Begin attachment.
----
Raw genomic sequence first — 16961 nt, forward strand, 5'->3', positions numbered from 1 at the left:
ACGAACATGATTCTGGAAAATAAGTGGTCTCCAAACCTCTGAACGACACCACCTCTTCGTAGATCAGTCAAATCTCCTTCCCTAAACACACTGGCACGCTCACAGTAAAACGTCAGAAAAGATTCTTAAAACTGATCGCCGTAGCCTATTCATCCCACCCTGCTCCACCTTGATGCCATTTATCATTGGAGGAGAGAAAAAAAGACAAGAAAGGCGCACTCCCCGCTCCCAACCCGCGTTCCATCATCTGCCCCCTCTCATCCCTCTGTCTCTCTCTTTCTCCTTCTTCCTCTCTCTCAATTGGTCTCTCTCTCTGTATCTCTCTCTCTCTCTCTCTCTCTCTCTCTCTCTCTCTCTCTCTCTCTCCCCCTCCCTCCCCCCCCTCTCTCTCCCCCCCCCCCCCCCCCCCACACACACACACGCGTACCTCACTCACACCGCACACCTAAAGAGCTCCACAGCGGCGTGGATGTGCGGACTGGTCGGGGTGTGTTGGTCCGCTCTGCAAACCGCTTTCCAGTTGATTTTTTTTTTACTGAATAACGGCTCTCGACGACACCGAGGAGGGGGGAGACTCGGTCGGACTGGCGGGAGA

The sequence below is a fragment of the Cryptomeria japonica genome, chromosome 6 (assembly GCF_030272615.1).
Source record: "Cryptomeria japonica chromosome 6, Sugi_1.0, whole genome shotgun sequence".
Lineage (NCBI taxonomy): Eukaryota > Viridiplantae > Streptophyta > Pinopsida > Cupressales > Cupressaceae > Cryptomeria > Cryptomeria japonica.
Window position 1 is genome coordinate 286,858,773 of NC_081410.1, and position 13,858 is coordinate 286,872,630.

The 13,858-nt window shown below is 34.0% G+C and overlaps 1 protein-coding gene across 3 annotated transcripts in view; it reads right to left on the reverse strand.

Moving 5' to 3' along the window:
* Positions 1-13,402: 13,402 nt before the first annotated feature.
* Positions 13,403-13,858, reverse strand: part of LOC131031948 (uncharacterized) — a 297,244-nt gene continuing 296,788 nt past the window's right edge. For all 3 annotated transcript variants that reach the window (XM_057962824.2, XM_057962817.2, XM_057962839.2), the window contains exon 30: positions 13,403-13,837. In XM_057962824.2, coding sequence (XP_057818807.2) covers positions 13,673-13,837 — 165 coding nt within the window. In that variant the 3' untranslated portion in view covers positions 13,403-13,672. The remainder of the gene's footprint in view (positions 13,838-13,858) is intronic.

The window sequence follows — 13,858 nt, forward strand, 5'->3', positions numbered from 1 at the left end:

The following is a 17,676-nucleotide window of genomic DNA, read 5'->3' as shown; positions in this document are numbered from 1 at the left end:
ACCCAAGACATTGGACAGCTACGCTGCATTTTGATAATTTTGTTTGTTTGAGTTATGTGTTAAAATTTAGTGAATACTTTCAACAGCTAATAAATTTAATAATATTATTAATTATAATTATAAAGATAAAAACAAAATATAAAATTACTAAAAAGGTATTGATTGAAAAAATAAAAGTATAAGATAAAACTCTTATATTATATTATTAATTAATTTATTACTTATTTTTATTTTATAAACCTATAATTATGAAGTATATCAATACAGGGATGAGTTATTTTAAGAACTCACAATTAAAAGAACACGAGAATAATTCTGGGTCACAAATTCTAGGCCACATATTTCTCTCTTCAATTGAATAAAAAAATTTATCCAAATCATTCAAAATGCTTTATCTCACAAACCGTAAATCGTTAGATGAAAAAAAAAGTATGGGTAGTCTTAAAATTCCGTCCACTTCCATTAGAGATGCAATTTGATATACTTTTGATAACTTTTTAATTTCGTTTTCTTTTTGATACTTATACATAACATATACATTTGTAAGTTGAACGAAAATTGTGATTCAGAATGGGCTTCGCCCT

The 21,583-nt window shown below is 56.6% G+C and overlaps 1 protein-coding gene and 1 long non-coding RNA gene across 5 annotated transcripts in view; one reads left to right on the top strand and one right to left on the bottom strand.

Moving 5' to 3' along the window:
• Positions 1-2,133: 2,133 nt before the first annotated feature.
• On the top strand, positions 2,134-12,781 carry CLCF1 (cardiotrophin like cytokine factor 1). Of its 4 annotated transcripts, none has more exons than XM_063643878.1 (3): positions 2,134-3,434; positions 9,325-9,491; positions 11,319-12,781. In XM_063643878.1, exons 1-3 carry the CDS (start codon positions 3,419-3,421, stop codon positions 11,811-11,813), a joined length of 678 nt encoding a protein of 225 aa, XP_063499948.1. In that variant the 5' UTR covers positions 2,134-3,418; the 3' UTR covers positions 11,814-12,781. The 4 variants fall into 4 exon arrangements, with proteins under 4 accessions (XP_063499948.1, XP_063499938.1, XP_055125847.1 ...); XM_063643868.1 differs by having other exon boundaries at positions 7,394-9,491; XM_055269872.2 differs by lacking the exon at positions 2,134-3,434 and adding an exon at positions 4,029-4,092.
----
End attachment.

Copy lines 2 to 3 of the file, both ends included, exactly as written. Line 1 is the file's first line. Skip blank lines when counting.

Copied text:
ACGAACATGATTCTGGAAAATAAGTGGTCTCCAAACCTCTGAACGACACCACCTCTTCGTAGATCAGTCAAATCTCCTTCCCTAAACACACTGGCACGCTCACAGTAAAACGTCAGAAAAGATTCTTAAAACTGATCGCCGTAGCCTATTCATCCCACCCTGCTCCACCTTGATGCCATTTATCATTGGAGGAGAGAAAAAAAGACAAGAAAGGCGCACTCCCCGCTCCCAACCCGCGTTCCATCATCTGCCCCCTCTCATCCCTCTGTCTCTCTCTTTCTCCTTCTTCCTCTCTCTCAATTGGTCTCTCTCTCTGTATCTCTCTCTCTCTCTCTCTCTCTCTCTCTCTCTCTCTCTCTCTCTCTCCCCCTCCCTCCCCCCCCTCTCTCTCCCCCCCCCCCCCCCCCCCACACACACACACGCGTACCTCACTCACACCGCACACCTAAAGAGCTCCACAGCGGCGTGGATGTGCGGACTGGTCGGGGTGTGTTGGTCCGCTCTGCAAACCGCTTTCCAGTTGATTTTTTTTTTACTGAATAACGGCTCTCGACGACACCGAGGAGGGGGGAGACTCGGTCGGACTGGCGGGAGA

The sequence below is a fragment of the Cryptomeria japonica genome, chromosome 6 (assembly GCF_030272615.1).